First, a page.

Word of the day – purfle

Purfle is a very handy word that means “to decorate the surface of a violin”.

I came across it today in an article about the completion and publication after 45 years of the Historical Thesaurus of the Oxford English Dictionary – the first historical thesaurus in the world in any language. The Thesaurus sorts words by date and meaning into more than 236,000 categories and subcategories, and the oldest words date back to about 700 AD.

Interesting discoveries include 265 ways to say ‘immediately’, multiple Anglo-Saxon words for diseases of the feet, as well as all sorts of words for stupid people, including medwis, modigleas, samwis, ungerad and stuntlic from the time of King Alfred (849-899); dumpish, dorbellical and grout-headed from Shakespeare’s time; and numskulled, born-muzzy, ram-headed and chuckleheaded from the late 18th / early 19th century.

This entry was posted in English, Language, Words and phrases.

13 Responses to Word of the day – purfle

  1. jdotjdot89 says:

    I really like this post. To this day, I’m the only person I know who’s ever sat down and actually read a historical thesaurus (or “etymology dictionary”, as I’ve heard it called in the US) from cover to cover just for kicks.

  2. Petréa Mitchell says:

    Samwis and its friend hæmfast (if I’ve remembered the spelling correctly) are of course familiar to anyone who’s read J. R. R. Tolkien’s translation notes in the very last appendix to The Lord of the Rings.

    Seriously, even if you’re not interested in reading the whole trilogy, it’s worth it to go find the copy at your local library and read that bit; it’s the best essay on the process of translating literature that I’ve ever read, regardless of the fact that it’s about translating a book that doesn’t exist.

  3. Magnus says:

    I was aware that the decorative inlay round the edge of a violin is called purfling, but I’ve never before heard the verb “purfle”.

    I shall have to see if I can slip it into a conversation sometime this week.

  4. formiko says:

    If I happen to see a violin, I’ll say to the owner “I like how that baby’s been purfled” 🙂

  5. Christopher Miller says:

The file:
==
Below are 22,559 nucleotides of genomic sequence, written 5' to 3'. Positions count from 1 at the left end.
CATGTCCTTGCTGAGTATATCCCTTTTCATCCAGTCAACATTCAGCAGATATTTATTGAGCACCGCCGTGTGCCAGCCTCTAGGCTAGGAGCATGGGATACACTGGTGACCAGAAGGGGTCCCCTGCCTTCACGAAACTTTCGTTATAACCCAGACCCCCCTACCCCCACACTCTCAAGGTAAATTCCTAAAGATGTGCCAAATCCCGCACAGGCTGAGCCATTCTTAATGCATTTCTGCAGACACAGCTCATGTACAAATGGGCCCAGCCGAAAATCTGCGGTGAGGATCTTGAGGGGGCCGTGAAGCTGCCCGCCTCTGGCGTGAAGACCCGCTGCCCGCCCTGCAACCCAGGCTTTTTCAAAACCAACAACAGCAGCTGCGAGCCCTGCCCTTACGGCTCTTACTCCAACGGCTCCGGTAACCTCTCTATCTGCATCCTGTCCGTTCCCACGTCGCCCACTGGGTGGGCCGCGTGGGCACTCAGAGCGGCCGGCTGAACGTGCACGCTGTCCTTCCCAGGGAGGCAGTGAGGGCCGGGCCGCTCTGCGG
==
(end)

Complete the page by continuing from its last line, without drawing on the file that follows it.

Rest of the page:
We should really resurrect some of these words and bring them back into the modern language. So much of the magic of Tolkien’s writings sprung from the way he reached back into Old English for his word-hoard (nice alternative to “vocabulary”, no?) and for the names of people and places. Eowyn = Horse-friend = Philippa. The Trollshaws: shaw = a wood (like Danish/Norwegian skov, skog). Shadowfax – shadow-hair. Mitchel Delving = Big Dig (mitchel like muckle in the Scots “mony a mickle maks a muckle”). Mirkwood. And on and on…

  6. Jim Morrison says:

    Some of my friends who were in the British military used to call stupid people ram-heads. I have never heard anyone else using it. They seemed to have a certain lexicon of words that was passed down through the generations of squaddies and this word was part of it. Also:
    Bergen = rucksack
    Pooch = pouch
    Square away = tidy
    Scran = food
    Ram-head = idiot


  7. Petréa Mitchell says:

    “Square away” is very common in US English. Mostly it’s in the form of things being “squared away”, meaning tidied up, taken care of.

  8. Christopher Miller says:

    I was about to say that for “squared away”, though I didn’t know it was only US/North American. A really interesting thing in Quebec Sign Language (unlike at least the most widely known varieties of American SIgn Language) is that the sign for ‘perfect’ is based on a metaphoric use of ‘square’. I can’t help wondering if the sign was borrowed from some regional variety of ASL where it might have developed on the basis of the English metaphor.

  9. TJ says:

    What if I wana decorate my piano or tin whistle?
    hmmm… I can’t think of anything! 🙂

  10. Petréa Mitchell says:

    Another thing about “squared away” is that I’ve never heard it used about physical things– it’s like the British talking about things being “sorted”. Is it used that way in the UK military?

  11. peter j. franke says:

    “Stuntlic” must be related to the present Dutch word “stuntelig” and means: feeble, shaky, infirm or clumsy. The endings in samwis and medwis are like “wijs” and “wiis” in Dutch and Frisian, wise in modern English. Onwijs in Dutch as well as unwiis in Frisian have the opposite meaning: being stupid, not in your right senses. The old English word “ungerad” has the same preposition, -un-, as in Frisian.

  12. Christopher Miller says:

    With my cat sitting snuggled beside me on my computer chair, “purrfull” comes to mind. With a different meaning, of course…

  13. Petréa Mitchell says:

    Okay, here’s the Tolkien passage I was thinking of. Let’s see if the blockquote tag works in comments…

    “… Sam and his father Ham were really called Ban and Ran. These were shortenings of Banazîr and Ranugad, originally nicknames, meaning ‘halfwise, simple’ and ‘stay-at-home’; but being words that had fallen out of colloquial use they remained as traditional names in certain families. I have therefore tried to preserve these features by using Samwise and Hamfast, modernizations of ancient English samwís and hámfoest which corresponded closely in meaning.”

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